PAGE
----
By Jomo Kwame Sundaram: Capital flight is widespread, with resource-rich countries more vulnerable. ‘Mis-invoicing’ exports and embezzling export earnings of state-owned mineral companies have been central to such wealth appropriation. Capital flight is enabled, not only by national conditions, but also by transnational facilitators. Internationally, capital flight is aided by institutions and professional enablers such as bankers, lawyers, accountants and consultants. Capital should flow to investments yielding the most returns. But economic theory suggests making more depends on appropriating what economists call ‘rents’. These rents may be secured by many means, legal or otherwise. Developing countries – especially resource-rich economies – are generally more susceptible to abuse. Wealth buys power and influence, enabling further accumulation. Thus, in the real world, natural resource endowments become a curse – not a blessing.
Capital flight, in economics, occurs when assets or money rapidly flow out of a country, due to an event of economic consequence or as the result of a political event such as regime change or economic globalization.
Since the 1990s, the IMF’s sixth Article of Association – authorizing national capital controls – has been ‘flexibly reinterpreted’ by management and staff. Instead of protecting national economies, they have eased transborder capital flows – and flight. To add insult to injury, advocates falsely claim that more capital will thus flow into, rather than out of developing countries. After all, conventional economic theory insists capital flows from ‘capital-rich’ to ‘capital-poor’ countries. The reality of capital flowing ‘upstream’ – to rich countries – underscores how mainstream economic textbooks mislead. Clearly, the real world is very different from the one that such economists believe should exist. Unsurprisingly, the wealthy – especially the ‘crooked’ – want to keep their assets abroad – beyond the reach of national authorities, and rivals. As such wealth has often been acquired illicitly, owners want to protect themselves from investigation, prosecution and expropriation.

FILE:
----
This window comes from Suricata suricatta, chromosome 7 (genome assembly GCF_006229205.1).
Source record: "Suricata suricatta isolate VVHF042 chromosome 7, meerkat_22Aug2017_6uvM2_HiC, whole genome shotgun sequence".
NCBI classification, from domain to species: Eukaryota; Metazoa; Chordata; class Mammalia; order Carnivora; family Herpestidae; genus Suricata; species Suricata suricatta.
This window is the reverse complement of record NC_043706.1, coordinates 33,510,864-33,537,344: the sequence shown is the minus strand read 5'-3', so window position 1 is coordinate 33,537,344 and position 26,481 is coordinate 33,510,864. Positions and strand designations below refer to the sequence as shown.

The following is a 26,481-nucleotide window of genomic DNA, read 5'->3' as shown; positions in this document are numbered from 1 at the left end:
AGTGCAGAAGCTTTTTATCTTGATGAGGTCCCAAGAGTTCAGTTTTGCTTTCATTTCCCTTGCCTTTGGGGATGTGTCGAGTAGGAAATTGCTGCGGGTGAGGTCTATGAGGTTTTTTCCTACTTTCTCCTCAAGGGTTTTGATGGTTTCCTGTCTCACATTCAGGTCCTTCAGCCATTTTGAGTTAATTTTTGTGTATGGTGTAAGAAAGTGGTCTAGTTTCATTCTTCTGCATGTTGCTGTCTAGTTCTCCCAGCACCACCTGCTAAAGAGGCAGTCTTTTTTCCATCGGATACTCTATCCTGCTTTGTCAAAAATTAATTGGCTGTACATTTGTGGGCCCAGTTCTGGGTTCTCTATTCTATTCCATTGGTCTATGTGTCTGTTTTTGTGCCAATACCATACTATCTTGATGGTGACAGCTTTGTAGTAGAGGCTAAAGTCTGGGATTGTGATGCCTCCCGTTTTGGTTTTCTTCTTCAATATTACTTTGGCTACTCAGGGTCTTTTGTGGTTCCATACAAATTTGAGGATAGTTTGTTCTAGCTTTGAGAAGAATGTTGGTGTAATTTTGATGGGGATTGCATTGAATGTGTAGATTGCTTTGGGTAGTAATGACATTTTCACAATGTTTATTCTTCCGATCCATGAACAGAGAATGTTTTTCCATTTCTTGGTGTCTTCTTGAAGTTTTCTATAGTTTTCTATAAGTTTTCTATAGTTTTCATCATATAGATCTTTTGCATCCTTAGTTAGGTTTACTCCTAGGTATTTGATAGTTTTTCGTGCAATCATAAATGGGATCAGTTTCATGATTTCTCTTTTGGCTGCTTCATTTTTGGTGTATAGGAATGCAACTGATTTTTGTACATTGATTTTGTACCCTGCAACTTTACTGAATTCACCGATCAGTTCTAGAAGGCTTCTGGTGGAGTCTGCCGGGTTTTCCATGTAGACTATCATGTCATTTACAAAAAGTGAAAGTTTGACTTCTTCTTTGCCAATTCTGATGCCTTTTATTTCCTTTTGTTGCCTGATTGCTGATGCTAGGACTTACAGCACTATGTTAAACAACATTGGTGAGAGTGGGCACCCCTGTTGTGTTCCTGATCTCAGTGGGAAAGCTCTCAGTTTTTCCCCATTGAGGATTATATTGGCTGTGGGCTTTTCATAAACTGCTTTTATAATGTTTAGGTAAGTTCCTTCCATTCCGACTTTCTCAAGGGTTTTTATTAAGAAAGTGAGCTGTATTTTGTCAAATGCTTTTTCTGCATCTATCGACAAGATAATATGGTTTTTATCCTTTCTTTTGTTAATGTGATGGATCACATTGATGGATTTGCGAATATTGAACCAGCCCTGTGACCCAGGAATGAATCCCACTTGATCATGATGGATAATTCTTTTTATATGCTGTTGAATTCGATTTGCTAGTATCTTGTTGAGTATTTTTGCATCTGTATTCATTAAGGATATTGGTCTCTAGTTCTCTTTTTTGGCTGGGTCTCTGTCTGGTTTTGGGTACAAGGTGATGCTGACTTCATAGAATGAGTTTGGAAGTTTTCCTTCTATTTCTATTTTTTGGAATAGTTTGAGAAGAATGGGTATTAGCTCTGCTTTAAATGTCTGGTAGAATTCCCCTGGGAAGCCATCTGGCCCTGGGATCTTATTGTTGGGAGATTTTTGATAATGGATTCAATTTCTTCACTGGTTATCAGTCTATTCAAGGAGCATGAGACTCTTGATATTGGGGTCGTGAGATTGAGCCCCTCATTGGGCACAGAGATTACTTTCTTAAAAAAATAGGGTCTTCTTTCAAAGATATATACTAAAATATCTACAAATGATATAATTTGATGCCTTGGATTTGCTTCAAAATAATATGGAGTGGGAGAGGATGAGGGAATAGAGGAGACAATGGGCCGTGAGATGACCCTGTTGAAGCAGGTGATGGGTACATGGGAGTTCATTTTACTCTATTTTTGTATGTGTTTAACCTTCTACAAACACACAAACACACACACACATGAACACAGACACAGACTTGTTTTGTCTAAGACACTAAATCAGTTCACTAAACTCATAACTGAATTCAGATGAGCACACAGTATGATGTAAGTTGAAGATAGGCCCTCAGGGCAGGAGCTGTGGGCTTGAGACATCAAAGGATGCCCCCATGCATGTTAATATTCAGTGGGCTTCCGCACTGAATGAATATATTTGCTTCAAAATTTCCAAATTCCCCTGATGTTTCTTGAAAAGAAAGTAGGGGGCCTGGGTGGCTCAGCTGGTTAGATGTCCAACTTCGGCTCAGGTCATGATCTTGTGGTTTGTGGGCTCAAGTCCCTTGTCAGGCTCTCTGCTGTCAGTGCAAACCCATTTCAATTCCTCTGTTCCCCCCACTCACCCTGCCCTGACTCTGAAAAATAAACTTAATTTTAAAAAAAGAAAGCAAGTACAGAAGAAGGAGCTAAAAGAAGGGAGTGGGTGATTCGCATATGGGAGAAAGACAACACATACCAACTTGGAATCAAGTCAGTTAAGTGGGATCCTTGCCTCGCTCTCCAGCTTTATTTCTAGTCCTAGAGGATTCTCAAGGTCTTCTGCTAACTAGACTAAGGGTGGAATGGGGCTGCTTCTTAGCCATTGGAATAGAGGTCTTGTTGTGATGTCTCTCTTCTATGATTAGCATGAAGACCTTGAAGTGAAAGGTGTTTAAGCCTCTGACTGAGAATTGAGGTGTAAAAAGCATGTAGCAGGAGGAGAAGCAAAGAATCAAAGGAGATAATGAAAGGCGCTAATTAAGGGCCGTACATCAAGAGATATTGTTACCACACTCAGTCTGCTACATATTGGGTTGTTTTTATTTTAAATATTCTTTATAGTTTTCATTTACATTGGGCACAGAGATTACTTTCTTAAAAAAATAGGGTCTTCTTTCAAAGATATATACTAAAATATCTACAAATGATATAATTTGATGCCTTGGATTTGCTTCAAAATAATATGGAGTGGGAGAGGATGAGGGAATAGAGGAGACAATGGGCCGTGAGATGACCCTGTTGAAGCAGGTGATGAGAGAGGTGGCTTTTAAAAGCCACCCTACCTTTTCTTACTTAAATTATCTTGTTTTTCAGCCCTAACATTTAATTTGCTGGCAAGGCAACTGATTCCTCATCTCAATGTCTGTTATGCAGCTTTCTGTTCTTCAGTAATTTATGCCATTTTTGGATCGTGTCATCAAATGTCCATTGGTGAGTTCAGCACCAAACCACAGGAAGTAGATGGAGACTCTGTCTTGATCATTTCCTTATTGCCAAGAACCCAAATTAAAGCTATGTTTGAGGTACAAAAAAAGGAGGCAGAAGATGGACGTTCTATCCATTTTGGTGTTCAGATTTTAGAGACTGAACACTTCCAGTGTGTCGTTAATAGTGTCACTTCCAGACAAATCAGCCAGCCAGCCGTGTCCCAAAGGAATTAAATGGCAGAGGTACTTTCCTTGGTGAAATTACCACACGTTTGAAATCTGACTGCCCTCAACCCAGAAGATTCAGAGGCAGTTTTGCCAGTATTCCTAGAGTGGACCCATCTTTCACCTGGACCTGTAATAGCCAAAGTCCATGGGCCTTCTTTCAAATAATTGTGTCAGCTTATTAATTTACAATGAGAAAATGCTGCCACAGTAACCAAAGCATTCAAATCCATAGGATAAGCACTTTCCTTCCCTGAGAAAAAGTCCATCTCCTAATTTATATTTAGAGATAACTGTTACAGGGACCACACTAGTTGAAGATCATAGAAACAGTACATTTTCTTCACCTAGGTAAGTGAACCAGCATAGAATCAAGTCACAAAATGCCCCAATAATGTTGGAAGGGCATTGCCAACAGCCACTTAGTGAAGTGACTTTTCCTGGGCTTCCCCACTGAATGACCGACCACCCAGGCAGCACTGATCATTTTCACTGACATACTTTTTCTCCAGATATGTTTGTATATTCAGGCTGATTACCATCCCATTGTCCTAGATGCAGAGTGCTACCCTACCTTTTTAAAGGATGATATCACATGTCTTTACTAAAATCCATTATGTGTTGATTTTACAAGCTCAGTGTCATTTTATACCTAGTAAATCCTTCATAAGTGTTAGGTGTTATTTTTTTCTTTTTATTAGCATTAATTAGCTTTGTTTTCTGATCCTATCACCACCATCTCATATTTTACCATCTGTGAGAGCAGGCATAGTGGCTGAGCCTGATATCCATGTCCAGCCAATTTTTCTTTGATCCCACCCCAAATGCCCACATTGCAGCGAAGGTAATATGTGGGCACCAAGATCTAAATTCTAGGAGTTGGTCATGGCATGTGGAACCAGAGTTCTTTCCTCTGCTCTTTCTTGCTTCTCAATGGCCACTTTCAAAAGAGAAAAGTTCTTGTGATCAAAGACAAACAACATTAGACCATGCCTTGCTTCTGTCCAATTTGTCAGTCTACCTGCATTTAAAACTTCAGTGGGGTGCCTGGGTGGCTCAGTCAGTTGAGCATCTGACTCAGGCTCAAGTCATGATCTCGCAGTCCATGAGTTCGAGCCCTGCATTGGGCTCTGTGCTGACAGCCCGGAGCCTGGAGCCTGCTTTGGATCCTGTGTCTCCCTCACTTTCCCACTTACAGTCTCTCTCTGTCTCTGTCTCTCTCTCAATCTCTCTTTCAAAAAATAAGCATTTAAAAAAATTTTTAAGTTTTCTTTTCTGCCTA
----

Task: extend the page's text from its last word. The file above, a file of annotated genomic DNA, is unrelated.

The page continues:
Capital flight is enabled by transnational financial networks with considerable influence. These involve global banks and financial institutions, auditors and accounting firms, tax lawyers and consulting firms for hire. Along with corporate executives and government officials, they facilitate capital flight, sharing in the spoils. With both states and markets at their disposal, transnational financial networks successfully overcome national constraints. Prerogatives of national sovereignty are also abused to obscure their transactions and operations from surveillance.
Capital flight is enabled, even incentivized by national environments allowing the wealthy to surreptitiously sneak financial assets offshore. Instead of helping developing countries protect their meager assets, international financial institutions have facilitated, even worsened the haemorrhage. Elites influence the law and its enforcement, typically by employing enabling professionals and friendly legislators. After all, laws and governments are neither impartial nor efficient, constantly reshaped by influence, often connected to wealth. Hence, some illicit activities and wealth may be unlawful while others may not be…